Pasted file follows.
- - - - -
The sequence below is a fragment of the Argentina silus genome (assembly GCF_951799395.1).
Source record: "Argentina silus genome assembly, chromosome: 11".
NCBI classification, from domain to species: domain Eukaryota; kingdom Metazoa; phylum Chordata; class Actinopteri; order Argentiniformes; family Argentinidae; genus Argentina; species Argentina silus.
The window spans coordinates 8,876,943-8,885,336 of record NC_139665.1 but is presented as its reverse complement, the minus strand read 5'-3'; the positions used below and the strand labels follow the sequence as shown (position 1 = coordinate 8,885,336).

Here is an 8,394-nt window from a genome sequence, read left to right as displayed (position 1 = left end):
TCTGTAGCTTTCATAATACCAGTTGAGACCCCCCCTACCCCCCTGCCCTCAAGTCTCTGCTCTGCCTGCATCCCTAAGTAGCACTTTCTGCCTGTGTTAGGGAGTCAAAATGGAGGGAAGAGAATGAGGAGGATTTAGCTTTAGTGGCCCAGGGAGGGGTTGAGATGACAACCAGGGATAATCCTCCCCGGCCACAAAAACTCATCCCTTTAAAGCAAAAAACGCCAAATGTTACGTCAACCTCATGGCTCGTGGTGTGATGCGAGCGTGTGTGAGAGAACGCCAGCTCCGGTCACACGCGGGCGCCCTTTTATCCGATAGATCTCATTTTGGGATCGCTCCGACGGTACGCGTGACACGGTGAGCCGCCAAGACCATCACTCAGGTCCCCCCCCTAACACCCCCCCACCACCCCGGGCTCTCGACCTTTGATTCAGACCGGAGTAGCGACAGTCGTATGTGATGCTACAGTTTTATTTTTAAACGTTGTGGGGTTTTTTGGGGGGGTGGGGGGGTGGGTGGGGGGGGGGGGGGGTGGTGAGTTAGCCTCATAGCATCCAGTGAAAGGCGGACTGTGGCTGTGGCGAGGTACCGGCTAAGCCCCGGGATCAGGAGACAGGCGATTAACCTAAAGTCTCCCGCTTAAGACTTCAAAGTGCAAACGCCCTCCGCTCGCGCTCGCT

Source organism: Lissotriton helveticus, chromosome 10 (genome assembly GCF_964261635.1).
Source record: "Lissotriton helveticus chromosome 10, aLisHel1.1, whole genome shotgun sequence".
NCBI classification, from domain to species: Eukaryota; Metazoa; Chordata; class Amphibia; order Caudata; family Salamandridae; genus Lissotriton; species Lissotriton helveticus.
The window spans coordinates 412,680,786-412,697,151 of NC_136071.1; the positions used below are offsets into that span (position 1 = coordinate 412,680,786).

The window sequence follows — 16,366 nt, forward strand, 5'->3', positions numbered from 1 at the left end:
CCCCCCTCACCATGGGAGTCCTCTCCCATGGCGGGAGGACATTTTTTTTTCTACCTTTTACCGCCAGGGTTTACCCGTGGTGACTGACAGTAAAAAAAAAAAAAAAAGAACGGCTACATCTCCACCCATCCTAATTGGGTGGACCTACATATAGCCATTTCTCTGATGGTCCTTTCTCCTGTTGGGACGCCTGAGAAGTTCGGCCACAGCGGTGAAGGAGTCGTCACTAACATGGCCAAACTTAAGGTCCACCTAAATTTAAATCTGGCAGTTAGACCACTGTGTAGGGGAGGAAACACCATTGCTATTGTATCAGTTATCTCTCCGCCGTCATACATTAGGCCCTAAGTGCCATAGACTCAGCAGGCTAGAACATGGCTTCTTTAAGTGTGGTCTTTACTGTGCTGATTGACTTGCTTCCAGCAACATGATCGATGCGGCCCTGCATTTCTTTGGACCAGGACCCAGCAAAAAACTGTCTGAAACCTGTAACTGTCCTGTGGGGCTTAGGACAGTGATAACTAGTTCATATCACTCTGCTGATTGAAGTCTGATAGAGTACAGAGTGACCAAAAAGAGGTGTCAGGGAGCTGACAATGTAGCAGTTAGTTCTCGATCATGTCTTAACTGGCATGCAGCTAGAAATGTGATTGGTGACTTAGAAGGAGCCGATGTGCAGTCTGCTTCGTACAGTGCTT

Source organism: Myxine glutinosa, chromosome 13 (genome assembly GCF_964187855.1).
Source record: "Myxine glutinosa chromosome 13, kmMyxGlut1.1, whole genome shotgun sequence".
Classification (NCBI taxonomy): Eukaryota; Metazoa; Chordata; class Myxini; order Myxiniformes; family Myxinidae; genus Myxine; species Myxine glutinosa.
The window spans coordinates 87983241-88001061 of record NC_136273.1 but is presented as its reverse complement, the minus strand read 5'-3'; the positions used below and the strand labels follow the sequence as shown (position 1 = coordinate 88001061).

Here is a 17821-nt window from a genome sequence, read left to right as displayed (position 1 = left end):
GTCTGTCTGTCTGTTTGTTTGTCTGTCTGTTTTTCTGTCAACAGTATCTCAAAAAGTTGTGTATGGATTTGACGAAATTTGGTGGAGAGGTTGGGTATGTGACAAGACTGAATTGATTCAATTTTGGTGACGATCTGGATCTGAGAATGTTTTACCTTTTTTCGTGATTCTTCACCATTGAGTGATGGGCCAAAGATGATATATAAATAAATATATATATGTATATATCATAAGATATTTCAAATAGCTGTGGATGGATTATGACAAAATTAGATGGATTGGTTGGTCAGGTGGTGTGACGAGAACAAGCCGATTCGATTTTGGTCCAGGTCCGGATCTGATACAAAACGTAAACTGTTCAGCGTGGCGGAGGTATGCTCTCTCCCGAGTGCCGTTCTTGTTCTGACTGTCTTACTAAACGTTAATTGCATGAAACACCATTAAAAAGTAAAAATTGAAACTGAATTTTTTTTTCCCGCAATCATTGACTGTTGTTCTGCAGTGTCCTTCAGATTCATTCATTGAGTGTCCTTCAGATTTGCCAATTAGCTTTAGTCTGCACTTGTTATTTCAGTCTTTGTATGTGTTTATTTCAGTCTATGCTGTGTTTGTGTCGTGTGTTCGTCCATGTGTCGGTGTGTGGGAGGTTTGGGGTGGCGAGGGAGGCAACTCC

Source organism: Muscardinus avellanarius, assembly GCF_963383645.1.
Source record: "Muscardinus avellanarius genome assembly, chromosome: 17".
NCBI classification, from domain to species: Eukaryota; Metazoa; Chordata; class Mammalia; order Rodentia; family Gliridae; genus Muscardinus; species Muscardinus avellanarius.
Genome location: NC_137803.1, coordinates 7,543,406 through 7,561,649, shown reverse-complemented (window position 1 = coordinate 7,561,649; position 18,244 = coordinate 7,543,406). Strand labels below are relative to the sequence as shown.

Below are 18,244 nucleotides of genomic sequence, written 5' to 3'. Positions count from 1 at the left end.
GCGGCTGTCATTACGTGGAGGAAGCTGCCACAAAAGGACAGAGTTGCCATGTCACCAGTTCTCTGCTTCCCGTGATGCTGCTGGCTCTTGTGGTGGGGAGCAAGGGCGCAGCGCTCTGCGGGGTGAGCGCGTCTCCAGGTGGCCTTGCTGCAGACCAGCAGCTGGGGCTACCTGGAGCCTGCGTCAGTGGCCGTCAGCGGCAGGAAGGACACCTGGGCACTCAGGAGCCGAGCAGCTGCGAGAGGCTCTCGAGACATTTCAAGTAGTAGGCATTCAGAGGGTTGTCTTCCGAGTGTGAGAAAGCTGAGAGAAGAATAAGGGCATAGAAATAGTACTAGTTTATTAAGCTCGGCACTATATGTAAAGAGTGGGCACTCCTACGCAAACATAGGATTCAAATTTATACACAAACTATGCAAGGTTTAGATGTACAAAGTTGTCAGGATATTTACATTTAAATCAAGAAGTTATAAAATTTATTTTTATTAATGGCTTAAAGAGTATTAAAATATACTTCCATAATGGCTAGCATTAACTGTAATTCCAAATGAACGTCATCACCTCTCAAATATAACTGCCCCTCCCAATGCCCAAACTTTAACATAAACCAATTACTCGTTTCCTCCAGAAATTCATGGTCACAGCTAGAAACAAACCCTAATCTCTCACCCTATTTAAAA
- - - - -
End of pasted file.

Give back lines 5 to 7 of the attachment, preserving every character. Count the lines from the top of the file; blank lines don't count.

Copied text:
Here is an 8,394-nt window from a genome sequence, read left to right as displayed (position 1 = left end):
TCTGTAGCTTTCATAATACCAGTTGAGACCCCCCCTACCCCCCTGCCCTCAAGTCTCTGCTCTGCCTGCATCCCTAAGTAGCACTTTCTGCCTGTGTTAGGGAGTCAAAATGGAGGGAAGAGAATGAGGAGGATTTAGCTTTAGTGGCCCAGGGAGGGGTTGAGATGACAACCAGGGATAATCCTCCCCGGCCACAAAAACTCATCCCTTTAAAGCAAAAAACGCCAAATGTTACGTCAACCTCATGGCTCGTGGTGTGATGCGAGCGTGTGTGAGAGAACGCCAGCTCCGGTCACACGCGGGCGCCCTTTTATCCGATAGATCTCATTTTGGGATCGCTCCGACGGTACGCGTGACACGGTGAGCCGCCAAGACCATCACTCAGGTCCCCCCCCTAACACCCCCCCACCACCCCGGGCTCTCGACCTTTGATTCAGACCGGAGTAGCGACAGTCGTATGTGATGCTACAGTTTTATTTTTAAACGTTGTGGGGTTTTTTGGGGGGGTGGGGGGGTGGGTGGGGGGGGGGGGGGGTGGTGAGTTAGCCTCATAGCATCCAGTGAAAGGCGGACTGTGGCTGTGGCGAGGTACCGGCTAAGCCCCGGGATCAGGAGACAGGCGATTAACCTAAAGTCTCCCGCTTAAGACTTCAAAGTGCAAACGCCCTCCGCTCGCGCTCGCT

Source organism: Lissotriton helveticus, chromosome 10 (genome assembly GCF_964261635.1).